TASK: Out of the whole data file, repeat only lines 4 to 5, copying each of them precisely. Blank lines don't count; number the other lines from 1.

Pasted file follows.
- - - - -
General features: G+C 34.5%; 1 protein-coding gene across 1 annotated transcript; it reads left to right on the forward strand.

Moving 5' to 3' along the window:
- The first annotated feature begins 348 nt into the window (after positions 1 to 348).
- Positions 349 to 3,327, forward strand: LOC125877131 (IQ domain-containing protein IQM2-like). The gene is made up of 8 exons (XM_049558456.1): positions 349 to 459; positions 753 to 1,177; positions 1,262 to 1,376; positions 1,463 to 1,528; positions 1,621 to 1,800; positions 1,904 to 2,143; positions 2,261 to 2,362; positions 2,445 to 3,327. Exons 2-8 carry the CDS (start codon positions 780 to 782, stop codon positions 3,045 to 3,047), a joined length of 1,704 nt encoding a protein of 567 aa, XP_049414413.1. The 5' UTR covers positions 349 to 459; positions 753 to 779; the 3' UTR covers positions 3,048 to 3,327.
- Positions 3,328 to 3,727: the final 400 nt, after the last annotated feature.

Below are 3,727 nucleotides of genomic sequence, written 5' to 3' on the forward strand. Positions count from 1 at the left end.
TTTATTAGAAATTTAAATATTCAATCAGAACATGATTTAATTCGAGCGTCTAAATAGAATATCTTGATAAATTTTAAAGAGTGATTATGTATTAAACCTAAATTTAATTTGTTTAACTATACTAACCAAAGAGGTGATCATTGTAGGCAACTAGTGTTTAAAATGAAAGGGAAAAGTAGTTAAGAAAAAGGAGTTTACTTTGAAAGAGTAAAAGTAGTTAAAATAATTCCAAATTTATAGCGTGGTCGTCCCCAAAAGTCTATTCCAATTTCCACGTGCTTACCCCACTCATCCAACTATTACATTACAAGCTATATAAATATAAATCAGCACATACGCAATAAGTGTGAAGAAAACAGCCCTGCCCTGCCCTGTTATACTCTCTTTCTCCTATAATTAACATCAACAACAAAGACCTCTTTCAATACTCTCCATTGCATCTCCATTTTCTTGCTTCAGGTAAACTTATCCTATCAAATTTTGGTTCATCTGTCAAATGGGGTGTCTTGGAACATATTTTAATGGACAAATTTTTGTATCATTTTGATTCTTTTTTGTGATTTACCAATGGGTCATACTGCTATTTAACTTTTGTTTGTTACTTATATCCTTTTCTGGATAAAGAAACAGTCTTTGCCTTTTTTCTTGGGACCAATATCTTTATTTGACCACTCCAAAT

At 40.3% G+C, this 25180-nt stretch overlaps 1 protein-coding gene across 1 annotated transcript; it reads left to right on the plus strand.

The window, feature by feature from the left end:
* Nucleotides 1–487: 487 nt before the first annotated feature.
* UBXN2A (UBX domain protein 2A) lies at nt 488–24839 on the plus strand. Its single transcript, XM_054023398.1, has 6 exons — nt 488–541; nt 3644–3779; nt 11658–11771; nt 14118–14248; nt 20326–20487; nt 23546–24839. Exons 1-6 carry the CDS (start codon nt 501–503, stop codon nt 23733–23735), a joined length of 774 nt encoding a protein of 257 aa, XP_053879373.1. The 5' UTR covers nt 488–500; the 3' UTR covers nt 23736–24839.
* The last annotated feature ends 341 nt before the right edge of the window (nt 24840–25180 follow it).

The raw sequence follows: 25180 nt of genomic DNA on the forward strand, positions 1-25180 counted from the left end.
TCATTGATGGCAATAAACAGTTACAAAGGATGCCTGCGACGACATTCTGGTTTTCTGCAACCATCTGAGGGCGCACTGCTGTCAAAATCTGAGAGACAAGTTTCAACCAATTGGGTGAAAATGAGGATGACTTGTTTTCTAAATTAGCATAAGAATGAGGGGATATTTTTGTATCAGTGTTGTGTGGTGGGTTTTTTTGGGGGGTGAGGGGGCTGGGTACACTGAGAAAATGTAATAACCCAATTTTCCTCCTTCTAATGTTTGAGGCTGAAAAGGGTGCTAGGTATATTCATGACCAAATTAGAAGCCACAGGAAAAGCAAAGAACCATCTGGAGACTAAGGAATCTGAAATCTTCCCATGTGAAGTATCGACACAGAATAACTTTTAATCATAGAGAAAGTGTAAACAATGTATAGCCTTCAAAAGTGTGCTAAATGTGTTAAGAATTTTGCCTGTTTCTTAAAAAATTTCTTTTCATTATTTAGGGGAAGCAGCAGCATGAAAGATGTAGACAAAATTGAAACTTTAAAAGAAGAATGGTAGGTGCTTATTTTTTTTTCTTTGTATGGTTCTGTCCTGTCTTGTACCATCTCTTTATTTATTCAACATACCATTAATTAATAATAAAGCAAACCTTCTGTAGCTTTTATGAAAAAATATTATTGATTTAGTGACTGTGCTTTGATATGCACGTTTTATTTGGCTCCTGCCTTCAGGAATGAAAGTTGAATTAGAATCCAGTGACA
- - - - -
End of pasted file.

- Positions 349 to 3,327, forward strand: LOC125877131 (IQ domain-containing protein IQM2-like). The gene is made up of 8 exons (XM_049558456.1): positions 349 to 459; positions 753 to 1,177; positions 1,262 to 1,376; positions 1,463 to 1,528; positions 1,621 to 1,800; positions 1,904 to 2,143; positions 2,261 to 2,362; positions 2,445 to 3,327. Exons 2-8 carry the CDS (start codon positions 780 to 782, stop codon positions 3,045 to 3,047), a joined length of 1,704 nt encoding a protein of 567 aa, XP_049414413.1. The 5' UTR covers positions 349 to 459; positions 753 to 779; the 3' UTR covers positions 3,048 to 3,327.
- Positions 3,328 to 3,727: the final 400 nt, after the last annotated feature.